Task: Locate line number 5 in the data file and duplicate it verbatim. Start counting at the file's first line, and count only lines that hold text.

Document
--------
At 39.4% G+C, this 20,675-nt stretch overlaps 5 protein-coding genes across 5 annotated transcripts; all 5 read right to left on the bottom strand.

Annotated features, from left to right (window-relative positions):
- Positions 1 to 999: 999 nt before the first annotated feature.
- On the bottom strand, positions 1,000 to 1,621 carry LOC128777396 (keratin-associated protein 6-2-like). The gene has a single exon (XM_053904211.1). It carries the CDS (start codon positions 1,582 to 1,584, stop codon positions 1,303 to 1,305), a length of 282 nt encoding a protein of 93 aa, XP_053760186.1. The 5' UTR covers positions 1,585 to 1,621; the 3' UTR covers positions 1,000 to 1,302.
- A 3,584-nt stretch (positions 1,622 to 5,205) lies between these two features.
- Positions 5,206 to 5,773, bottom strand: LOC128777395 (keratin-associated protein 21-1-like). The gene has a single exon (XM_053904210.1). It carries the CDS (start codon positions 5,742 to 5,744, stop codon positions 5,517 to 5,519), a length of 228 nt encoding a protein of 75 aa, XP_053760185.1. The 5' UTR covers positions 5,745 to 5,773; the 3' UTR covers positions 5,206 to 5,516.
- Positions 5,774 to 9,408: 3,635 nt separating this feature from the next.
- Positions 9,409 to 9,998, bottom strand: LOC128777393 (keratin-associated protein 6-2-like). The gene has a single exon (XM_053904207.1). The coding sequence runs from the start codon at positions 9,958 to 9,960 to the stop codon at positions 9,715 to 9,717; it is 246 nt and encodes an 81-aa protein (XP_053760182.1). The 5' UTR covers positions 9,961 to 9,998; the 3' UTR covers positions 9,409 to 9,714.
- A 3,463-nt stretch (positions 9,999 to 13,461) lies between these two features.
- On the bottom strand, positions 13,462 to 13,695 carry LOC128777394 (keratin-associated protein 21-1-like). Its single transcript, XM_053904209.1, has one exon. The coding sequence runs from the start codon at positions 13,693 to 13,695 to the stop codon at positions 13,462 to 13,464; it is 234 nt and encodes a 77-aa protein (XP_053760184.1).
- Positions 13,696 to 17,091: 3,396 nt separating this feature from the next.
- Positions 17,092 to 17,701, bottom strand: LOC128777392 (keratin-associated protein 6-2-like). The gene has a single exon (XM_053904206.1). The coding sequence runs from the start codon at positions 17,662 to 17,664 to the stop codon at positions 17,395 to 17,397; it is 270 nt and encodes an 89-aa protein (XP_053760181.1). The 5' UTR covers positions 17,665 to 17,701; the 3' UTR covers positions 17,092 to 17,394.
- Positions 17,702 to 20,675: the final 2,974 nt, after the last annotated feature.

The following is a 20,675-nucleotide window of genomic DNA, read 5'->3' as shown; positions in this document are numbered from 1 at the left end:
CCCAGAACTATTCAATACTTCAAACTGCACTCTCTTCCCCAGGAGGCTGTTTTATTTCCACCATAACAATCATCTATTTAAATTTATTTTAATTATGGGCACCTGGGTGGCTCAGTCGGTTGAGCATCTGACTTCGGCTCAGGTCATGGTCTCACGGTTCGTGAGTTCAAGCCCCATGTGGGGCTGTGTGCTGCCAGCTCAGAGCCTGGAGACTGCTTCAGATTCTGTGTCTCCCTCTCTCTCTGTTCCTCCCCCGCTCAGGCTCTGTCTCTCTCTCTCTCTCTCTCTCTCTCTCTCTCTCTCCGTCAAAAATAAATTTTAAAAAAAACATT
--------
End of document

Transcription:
- A 3,584-nt stretch (positions 1,622 to 5,205) lies between these two features.